__________________
Factor is offline  
Old 13-06-2008, 19:51   #67
Marine Service Provider
 
Factor's Avatar

Join Date: Dec 2006
Location: Brisbane Australia
Boat: Corsair Dash MKII
Posts: 4,082
Quote:
Originally Posted by exfishnz View Post
Not responding for the member but asking if you've ever heard of the Rose Noelle? The capsized trimaran of NZ in 1989, adrift for 119 days.
Yep - great example of how a capsized multi can be its own life raft.
__________________
Factor is offline  
Old 13-06-2008, 19:58   #68
Registered User

Join Date: Jun 2008
Boat: Designing a global explorer (full keel & steel)
Posts: 353
45 south

Quote:
Originally Posted by cooper View Post
By virtue of the design the above is not possible in a cat.
G'day,

Very good points.

Have spent time below 45 south and experienced what happens when rouge waves break across a vessel.

As light, quick, beamy & roomy multi's may be, I think I'll take a pass on them & stick with water tight, strengthen & full keel mono's. I may roll a 360, but I can plan & act for it.

One can't do much* with a capsized multi when there's wave after wave continually breaking.

* except make peace with their maker.
__________________
exfishnz is offline  
Old 13-06-2008, 20:08   #69
Registered User

Join Date: Jun 2008
Boat: Designing a global explorer (full keel & steel)
Posts: 353
Quote:
Originally Posted by Factor View Post
Yep - great example of how a capsized multi can be its own life raft.
Sorry mate, I disagree. It is only an example of pure luck after a capsize. Had the current never taken them back to land, they'd be dead. Had they experienced another storm they'd be dead.

I watched a documentary of it in NZ, interesting how they couldn't get their flares from the mess in the half submerged hull, yet ships passed them by from a distance.
__________________
exfishnz is offline  
Old 13-06-2008, 21:19   #70
Senior Cruiser
 
44'cruisingcat's Avatar

Cruisers Forum Supporter

Join Date: Sep 2006
Posts: 7,452
Images: 69
Quote:
Originally Posted by exfishnz View Post
G'day,

Very good points.

Have spent time below 45 south and experienced what happens when rouge waves break across a vessel.

As light, quick, beamy & roomy multi's may be, I think I'll take a pass on them & stick with water tight, strengthen & full keel mono's. I may roll a 360, but I can plan & act for it.

One can't do much* with a capsized multi when there's wave after wave continually breaking.

* except make peace with their maker.


The point that can and should be learned from the Rose Noelle is that if some preperations are made in advance, a capsized multihull can be very survivable. For instance, if they had their flares in a watertight container, easily acessible, they might have been rescued much sooner. These days, with EPIRBS and better communications, nobody should ever have to drift for months on end waiting for rescue.

Just as you would plan and act for the 360' roll that might happen to your mono, a multihull crew can plan and act for a possible capsize.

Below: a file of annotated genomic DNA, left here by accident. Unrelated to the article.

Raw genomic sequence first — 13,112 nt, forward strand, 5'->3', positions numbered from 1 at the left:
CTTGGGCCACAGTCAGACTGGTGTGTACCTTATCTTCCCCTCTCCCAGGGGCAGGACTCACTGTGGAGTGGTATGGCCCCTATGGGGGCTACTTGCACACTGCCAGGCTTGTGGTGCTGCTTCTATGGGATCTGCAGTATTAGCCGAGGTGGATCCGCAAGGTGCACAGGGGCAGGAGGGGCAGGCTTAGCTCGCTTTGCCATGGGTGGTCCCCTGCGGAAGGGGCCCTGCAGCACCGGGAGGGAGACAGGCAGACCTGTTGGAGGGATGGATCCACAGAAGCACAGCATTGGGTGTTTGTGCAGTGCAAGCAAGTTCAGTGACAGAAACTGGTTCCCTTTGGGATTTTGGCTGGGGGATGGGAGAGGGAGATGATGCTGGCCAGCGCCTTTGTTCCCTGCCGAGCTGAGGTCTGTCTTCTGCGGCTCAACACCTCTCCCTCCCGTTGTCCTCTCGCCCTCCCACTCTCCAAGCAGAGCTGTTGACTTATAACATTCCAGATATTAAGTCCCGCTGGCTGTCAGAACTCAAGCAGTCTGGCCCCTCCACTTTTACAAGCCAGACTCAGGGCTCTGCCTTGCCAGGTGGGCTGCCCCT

There wouldn't be much you could do with a dismasted and disabled mono either in a situation where conditions were severe enough to roll you. Except prepare to be rolled again. And again. If you read the accounts of the Queens Birthday storm you will see that several monohulls were rolled repeatedly.
__________________
44'cruisingcat is offline  
Old 13-06-2008, 21:22   #71
Senior Cruiser
 
44'cruisingcat's Avatar

Cruisers Forum Supporter

Join Date: Sep 2006
Posts: 7,452
Images: 69
Quote:
Originally Posted by catty View Post
There seems to be a misconception out there that extraordinary conditions are required to capsize a cruising catamaran. Not so. Below are a couple of calculations obtained from James Wharram Designs -Home of the self-build Catamaran. showing only very moderate conditions and no wave action required. Basically a moments inattention whilst maybe making a cuppa can lead to a swim. If one adds the size of the spinnaker into the equation a glitch with the autopilot can lead to a swim in much lighter conditions.

Farrier refers to his tris as cruisers ,and one recently was blown over in moderate conditions whilst passage making, as discussed in another thread here.

A mono will surely only be knocked down a little, at worst ,in these conditions.
Figure 6


Factor, as for the catamaran capsize I refered to in an earlier post, the information was read in a copy of Australian multihulls as I explained. Unfortunately I no longer have my mag collection so you'll have to thumb through yours.
This is almost too stupid to be worth responding to. Do you really think there are CRUISING boats that will capsize in 13.6 knots of wind? Seriously?
__________________
44'cruisingcat is offline  
Old 13-06-2008, 22:35   #72
Registered User

Join Date: Sep 2007
Location: Colombo
Posts: 1,059
Quote:
Originally Posted by 44'cruisingcat View Post
This is almost too stupid to be worth responding to. Do you really think there are CRUISING boats that will capsize in 13.6 knots of wind? Seriously?
I suggest that you read the link that Catty provided before you start calling people here and James Wharram "stupid". You clearly do not understand what is being said .
__________________
MidLandOne is offline  
Old 13-06-2008, 22:51   #73
Registered User

Join Date: Jan 2007
Location: Fremantle Australia
Boat: Schioning 12.3 "Wilderness" Bi-Rig under construction
Posts: 558
Send a message via Skype™ to Whimsical
Reading the result without looking at all the data doesn't make sense either.
cat A has a a very narrow beam and cat b has an enormous amount of sail in relation to its wieght.
My cat is lightwieght with a largish sail area but the numbers come up at a lot more than these two examples.

Getting back on topic.
I agree there is a huge difference between a knockdown and a capsize but I get the impression people think that a mono knocked down is of little consequence. I would think that if one wasn't prepared for and aware of the impending situation having the world turn 90 degrees could be quite painfull.

Mike
__________________
Whimsical is offline  
Old 13-06-2008, 22:52   #74
Registered User

Join Date: Jun 2008
Boat: Designing a global explorer (full keel & steel)
Posts: 353
Quote:
Originally Posted by 44'cruisingcat View Post
...instance, if they had their flares in a watertight container... with EPIRBS and better communications, nobody should ever have to drift for months on end waiting for rescue.
Agreed. Epirb was available in 1989 (we had 'em), don't know if they carried one. I've also fished the east coast (by Napier where they rolled), but don't know how big the wave was that rolled them.

Quote:
There wouldn't be much you could do with a dismasted
Fair point.